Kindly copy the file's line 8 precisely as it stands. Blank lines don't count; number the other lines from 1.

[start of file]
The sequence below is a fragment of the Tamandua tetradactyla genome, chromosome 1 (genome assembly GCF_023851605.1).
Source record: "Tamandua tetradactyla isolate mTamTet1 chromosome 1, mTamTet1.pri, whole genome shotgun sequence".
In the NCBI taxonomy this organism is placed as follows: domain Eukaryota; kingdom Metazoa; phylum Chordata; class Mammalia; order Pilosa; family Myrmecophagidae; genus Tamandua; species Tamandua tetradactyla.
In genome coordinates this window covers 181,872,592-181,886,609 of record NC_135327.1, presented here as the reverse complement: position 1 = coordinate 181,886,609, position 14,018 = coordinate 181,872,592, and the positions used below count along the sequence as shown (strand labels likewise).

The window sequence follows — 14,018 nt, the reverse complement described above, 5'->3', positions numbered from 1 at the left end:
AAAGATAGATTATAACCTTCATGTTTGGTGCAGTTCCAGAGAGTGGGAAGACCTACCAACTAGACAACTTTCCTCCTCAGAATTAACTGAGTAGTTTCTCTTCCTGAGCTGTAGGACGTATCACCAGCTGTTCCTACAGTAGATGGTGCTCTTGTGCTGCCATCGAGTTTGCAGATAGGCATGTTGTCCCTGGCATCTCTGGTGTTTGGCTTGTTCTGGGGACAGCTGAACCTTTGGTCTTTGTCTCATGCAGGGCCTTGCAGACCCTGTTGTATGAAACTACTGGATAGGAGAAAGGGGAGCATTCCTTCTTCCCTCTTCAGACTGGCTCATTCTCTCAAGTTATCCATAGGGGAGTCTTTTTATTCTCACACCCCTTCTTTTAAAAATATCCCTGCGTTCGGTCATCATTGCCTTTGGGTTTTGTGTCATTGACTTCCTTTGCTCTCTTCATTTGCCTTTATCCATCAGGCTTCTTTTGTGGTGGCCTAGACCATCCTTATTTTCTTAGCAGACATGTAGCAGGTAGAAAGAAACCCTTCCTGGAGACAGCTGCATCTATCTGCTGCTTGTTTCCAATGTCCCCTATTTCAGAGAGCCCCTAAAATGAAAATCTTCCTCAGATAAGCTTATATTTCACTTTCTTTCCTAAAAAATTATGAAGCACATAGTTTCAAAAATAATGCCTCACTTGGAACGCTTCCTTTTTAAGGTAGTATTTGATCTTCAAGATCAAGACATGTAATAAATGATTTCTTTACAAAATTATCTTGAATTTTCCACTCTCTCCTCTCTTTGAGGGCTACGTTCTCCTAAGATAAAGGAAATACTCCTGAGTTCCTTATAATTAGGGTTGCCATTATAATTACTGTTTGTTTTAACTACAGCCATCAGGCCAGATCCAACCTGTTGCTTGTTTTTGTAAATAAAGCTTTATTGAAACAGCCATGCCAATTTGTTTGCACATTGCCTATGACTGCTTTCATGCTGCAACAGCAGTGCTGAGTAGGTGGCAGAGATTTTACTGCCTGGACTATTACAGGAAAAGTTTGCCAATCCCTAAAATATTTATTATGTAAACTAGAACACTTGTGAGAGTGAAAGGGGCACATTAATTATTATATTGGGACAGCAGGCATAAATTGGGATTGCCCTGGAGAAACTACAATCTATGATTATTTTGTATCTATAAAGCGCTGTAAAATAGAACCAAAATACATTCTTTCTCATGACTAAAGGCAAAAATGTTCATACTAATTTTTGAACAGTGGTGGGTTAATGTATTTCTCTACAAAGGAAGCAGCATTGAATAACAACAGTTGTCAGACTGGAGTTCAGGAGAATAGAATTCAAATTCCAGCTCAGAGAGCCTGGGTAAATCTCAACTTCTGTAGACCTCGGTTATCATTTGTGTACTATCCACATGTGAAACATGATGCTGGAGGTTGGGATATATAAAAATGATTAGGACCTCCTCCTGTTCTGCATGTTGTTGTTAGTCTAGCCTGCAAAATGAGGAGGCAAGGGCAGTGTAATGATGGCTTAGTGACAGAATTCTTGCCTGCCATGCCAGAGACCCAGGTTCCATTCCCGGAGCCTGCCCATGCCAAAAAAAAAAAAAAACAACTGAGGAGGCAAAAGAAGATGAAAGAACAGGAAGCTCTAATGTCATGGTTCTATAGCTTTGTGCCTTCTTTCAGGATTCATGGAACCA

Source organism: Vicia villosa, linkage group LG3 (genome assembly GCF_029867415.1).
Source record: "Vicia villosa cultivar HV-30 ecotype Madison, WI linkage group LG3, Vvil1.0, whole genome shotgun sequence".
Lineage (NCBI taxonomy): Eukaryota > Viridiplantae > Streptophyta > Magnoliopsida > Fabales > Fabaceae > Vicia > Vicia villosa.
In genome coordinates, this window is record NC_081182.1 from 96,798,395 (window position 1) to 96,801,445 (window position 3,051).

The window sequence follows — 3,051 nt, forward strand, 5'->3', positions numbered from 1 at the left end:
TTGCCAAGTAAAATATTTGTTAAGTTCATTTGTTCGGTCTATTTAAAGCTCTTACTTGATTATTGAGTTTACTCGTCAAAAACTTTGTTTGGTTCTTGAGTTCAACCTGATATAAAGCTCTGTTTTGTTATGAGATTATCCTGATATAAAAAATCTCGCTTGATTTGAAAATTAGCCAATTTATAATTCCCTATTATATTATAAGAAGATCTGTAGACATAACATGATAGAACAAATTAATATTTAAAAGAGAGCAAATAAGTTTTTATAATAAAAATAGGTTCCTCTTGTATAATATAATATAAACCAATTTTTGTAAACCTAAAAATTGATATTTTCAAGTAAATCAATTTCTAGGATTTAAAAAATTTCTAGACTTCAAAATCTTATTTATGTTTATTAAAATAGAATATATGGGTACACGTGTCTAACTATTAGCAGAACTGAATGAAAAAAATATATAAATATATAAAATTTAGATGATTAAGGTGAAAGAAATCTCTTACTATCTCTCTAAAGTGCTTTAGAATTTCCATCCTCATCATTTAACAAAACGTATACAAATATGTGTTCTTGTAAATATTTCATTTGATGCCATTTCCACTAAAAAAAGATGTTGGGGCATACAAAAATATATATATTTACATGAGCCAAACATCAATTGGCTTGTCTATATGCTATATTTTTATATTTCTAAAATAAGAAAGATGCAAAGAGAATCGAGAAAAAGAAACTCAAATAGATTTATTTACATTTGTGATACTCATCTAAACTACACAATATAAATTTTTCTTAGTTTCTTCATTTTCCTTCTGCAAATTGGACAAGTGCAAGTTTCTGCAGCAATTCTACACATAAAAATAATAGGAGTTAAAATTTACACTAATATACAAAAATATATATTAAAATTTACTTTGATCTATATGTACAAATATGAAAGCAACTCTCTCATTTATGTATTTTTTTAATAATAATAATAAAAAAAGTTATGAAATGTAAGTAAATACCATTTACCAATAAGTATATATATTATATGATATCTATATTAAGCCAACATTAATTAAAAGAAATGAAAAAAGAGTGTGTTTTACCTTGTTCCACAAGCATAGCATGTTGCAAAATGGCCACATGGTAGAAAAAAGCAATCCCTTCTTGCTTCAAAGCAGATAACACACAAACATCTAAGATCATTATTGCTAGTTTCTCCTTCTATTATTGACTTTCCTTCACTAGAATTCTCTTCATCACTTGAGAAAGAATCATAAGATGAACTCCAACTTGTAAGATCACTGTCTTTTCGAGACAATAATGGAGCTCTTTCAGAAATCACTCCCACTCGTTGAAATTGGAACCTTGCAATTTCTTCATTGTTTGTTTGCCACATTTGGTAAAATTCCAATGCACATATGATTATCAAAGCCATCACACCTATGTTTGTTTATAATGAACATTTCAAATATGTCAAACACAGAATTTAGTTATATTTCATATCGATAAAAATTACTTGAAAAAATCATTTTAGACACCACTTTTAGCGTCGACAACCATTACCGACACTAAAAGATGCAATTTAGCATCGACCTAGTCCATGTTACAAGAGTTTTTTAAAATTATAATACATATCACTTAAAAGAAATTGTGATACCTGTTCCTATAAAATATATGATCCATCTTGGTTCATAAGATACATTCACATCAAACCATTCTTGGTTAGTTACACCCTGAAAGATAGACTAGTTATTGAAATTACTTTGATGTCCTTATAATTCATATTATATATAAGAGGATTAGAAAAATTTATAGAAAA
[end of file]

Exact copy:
Source record: "Vicia villosa cultivar HV-30 ecotype Madison, WI linkage group LG3, Vvil1.0, whole genome shotgun sequence".